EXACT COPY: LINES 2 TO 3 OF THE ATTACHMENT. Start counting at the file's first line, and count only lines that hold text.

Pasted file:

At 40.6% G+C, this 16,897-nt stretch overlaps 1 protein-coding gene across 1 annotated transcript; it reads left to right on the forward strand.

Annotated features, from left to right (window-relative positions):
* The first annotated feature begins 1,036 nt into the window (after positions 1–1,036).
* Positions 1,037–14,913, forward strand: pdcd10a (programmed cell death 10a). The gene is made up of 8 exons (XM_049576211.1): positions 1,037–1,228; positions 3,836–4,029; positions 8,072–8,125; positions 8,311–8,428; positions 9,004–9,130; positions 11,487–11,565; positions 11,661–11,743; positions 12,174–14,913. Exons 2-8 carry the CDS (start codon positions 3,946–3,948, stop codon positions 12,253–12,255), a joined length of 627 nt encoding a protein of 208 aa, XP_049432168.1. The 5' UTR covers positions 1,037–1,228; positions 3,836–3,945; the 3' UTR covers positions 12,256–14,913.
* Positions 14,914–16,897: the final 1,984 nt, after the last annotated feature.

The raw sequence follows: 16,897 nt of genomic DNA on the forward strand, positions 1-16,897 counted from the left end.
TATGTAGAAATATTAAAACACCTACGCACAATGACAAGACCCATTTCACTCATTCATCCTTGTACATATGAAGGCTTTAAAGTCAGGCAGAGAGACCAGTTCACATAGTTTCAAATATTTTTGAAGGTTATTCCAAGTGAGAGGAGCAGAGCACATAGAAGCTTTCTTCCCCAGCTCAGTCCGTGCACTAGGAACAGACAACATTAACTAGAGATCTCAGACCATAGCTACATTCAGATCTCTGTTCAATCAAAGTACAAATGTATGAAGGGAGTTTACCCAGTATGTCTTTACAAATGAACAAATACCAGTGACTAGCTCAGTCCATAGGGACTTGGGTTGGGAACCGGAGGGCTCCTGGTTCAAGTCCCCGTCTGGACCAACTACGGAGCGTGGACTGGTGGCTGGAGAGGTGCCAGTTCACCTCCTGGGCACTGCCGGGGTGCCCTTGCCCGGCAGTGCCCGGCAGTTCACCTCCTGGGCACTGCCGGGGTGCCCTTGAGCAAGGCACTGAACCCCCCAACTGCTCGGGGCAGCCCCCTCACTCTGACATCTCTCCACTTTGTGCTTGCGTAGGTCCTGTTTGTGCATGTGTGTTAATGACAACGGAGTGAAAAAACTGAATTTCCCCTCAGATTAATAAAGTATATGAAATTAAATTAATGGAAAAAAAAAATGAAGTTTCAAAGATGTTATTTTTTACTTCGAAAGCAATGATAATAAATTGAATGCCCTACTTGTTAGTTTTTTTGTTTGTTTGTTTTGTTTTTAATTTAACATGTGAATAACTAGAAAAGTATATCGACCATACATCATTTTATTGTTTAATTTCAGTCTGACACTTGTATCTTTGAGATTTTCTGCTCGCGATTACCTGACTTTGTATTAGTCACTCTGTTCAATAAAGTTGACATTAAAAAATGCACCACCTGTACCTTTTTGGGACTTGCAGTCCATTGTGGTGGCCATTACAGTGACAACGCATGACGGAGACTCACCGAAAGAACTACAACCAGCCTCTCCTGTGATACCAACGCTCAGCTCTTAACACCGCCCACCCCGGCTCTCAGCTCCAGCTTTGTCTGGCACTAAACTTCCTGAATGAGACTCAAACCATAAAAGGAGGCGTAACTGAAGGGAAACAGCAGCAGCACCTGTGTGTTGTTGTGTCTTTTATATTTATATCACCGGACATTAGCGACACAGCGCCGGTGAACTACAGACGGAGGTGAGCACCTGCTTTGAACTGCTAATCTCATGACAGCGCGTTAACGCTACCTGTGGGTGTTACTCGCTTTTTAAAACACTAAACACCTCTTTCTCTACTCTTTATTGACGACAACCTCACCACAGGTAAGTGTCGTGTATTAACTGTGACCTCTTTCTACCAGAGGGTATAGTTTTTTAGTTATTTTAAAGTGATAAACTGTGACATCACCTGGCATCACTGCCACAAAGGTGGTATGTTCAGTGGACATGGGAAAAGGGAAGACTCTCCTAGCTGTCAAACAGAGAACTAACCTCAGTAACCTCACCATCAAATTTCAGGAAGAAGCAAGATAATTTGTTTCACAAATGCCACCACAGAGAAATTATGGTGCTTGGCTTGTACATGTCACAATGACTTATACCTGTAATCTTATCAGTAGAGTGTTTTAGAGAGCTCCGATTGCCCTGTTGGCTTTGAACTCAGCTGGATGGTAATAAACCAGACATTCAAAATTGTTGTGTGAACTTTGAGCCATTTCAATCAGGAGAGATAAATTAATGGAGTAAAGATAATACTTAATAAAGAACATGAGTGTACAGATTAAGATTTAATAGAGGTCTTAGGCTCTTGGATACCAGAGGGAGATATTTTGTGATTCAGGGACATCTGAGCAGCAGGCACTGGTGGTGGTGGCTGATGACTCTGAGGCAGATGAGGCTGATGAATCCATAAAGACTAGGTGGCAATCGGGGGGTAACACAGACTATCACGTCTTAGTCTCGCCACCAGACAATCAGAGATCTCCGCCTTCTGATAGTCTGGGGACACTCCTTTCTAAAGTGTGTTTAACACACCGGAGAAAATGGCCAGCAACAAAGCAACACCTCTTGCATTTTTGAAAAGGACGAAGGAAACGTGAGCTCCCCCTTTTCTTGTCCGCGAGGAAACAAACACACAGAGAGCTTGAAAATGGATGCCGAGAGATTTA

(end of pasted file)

Annotated features, from left to right (window-relative positions):
* The first annotated feature begins 1,036 nt into the window (after positions 1–1,036).